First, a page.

The clear blue sea salt water is obscured by a one metre deep fresh water run-off layer, which is stained a murky brown from the tannins in the vegetation. The difference between the clear emerald sea and the murkier fresh water layer is evident when watching the ship’s propellers churn through.
An expert has been brought on board to tell us all about this area. Hamish’s fabulous narration throughout the day is informative and humorous.
"It’s hard to get a perspective of the size of things here," he says. "That permanent waterfall (Stirling Falls) you see on the port side is the height of a 50-story building."
What, no way! I look above it to the peak of Elephant Mountain, which I estimate is at least 10 times higher.
Hamish’s analogy really does make it clear how big these rock formations are. He also jokingly refers to the swarms of midges in the area.
"I hope the ship doesn’t stop, because the midges following us will catch up and eat you alive. It’s best to be at the front of the ship," he jests. "Because those at the back will be taken first."
It so happens that some of those little beasts must have hopped onboard, because I was set upon (I did go to the back of the ship). Painful itchy bites – ouch! Apparently, it’s only the female that bites – requiring a dose of protein blood to produce her eggs. I’m not happy that my blood will be used to create a family of more blood sucking female midges. A week later and I’m still scratching!
The ship slows for us to take in this magical scene and does ‘a 360’. From the bow I am looking vertically upwards at the towering 1700-metre Mitre Peak, which Hamish casually mentions he has climbed a couple of times. No way, Jose! I try to visualise a route up this rugged rock face, and my heart rate increases as I internally freak out.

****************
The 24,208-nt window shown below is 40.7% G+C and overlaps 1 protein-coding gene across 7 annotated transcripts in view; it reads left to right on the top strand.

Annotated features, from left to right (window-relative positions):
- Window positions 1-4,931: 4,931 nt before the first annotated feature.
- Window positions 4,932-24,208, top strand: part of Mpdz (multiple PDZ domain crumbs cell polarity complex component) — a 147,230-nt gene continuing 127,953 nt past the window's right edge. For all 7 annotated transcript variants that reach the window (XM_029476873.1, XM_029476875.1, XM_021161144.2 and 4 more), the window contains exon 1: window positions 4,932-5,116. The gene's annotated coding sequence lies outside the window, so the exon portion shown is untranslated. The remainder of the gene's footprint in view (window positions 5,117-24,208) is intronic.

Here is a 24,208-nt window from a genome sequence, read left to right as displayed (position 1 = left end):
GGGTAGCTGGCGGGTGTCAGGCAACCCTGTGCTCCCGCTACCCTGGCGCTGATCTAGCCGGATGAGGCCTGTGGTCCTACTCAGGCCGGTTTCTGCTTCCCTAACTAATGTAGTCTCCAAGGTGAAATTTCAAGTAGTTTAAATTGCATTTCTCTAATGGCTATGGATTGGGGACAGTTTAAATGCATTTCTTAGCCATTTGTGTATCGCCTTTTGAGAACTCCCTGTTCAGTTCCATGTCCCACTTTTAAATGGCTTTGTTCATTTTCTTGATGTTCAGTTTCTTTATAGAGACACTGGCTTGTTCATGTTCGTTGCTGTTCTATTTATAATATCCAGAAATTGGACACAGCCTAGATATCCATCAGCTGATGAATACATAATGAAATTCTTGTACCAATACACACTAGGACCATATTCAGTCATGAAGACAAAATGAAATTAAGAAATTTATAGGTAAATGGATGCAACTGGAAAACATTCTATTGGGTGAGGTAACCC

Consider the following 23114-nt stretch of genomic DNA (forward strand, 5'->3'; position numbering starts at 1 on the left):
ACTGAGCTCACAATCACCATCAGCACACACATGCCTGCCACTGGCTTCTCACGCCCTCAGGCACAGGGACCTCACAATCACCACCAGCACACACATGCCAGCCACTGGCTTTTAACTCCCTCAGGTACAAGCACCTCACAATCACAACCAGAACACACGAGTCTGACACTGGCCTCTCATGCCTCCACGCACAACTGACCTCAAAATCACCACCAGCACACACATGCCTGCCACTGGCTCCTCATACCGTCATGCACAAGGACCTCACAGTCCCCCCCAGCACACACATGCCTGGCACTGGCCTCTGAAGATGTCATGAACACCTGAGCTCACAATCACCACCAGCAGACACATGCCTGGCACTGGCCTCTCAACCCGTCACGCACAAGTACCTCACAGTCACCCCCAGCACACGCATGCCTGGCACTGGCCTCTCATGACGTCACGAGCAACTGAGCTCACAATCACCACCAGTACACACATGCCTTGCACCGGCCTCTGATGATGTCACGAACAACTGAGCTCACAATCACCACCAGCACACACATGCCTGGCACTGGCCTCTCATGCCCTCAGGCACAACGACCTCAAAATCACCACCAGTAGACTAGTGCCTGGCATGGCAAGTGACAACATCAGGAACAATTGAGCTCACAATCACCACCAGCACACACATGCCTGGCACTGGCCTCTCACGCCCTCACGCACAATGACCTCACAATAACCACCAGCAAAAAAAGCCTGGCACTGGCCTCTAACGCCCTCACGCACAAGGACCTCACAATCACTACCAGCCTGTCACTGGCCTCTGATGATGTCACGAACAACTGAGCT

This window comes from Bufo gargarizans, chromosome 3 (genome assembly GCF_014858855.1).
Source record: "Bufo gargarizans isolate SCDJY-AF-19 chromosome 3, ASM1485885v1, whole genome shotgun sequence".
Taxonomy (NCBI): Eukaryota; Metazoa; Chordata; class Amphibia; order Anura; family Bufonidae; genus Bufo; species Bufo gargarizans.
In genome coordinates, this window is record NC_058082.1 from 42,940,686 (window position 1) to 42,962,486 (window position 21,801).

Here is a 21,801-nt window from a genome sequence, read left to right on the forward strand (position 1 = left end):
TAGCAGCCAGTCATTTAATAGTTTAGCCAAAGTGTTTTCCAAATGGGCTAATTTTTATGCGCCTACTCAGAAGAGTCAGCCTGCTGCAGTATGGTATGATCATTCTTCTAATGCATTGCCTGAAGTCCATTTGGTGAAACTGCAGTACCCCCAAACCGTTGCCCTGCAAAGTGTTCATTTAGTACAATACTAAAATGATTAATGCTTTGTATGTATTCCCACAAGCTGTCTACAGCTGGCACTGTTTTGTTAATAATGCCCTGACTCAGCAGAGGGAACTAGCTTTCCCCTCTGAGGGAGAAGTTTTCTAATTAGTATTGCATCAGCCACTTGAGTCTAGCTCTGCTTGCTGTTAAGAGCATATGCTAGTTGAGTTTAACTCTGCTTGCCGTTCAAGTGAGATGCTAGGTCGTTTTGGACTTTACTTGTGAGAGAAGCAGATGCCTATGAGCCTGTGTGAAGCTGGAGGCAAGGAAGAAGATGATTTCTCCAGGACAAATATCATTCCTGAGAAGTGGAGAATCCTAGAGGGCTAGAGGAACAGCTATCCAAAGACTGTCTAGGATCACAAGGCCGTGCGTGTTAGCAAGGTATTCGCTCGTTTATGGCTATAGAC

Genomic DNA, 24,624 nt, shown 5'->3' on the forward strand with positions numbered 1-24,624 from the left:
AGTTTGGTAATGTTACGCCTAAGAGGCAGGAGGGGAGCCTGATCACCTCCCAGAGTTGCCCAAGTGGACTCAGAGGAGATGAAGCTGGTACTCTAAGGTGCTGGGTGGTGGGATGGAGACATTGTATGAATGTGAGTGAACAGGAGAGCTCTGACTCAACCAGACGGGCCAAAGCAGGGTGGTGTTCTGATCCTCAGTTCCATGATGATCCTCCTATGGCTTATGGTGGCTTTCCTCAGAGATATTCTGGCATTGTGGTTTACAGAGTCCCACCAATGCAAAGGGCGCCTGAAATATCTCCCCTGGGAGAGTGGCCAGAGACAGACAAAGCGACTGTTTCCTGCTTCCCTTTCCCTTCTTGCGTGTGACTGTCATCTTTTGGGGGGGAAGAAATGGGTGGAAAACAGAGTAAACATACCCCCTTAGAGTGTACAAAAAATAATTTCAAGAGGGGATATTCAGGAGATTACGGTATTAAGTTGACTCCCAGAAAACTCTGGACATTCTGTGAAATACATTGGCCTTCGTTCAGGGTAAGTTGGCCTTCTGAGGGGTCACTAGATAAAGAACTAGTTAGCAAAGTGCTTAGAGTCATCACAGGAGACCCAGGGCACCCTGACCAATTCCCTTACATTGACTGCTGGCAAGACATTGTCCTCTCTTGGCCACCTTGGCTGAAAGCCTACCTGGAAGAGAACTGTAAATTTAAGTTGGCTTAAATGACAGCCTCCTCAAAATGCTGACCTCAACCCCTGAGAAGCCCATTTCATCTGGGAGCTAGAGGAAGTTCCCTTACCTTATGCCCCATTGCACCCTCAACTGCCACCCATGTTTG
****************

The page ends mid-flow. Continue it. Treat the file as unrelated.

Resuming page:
The ship has stopped (all aboard, midges!) and I realise that its aft is facing the waterfall. So, it’s a quick about face to the other end of the ship. Wow! We are a short distance from the falls. People are squeezed together along the railing and their cameras are getting a real workout. I have a vision of their relatives at home wincing at the subsequent slideshow invitation.
We continue to the head of the sound, where the famous Milford Track starts. There’s lots of activity here because with perfect weather and visual flying only, the window of opportunity is open for flights, as well as many small tour boats. The small air strip is buzzing with activity – small fixed wing planes and helicopters taking off every couple of minutes, or so it seems. I watch one heading into a rock face – when will it turn? Turn now, turn now! But the plane continues for what seems an eternity, and when I think it should have crashed by now, it finally turns across the face of the mountain. Such is the deceptive nature of the scale of things here.
It’s picture perfect near the end of this sound. Imagine a waterfall (the permanent Lady Bowen Falls) to the left, mountains all around and in the distance, a glacier. Stunning! It’s said a picture paints a thousand words. Well, part way I reckon, because a photo could never capture the sheer scale and beauty of this place.
It’s late afternoon as we head back and out of Milford Sound to the Tasman Sea. It takes two sea days to get back to Melbourne across the occasionally rocky ditch – the bags are out, folks! There is plenty of time to contemplate our experiences over the past three weeks. For me, a standout highlight was cruising the sounds, in particular, Milford. I want to go back!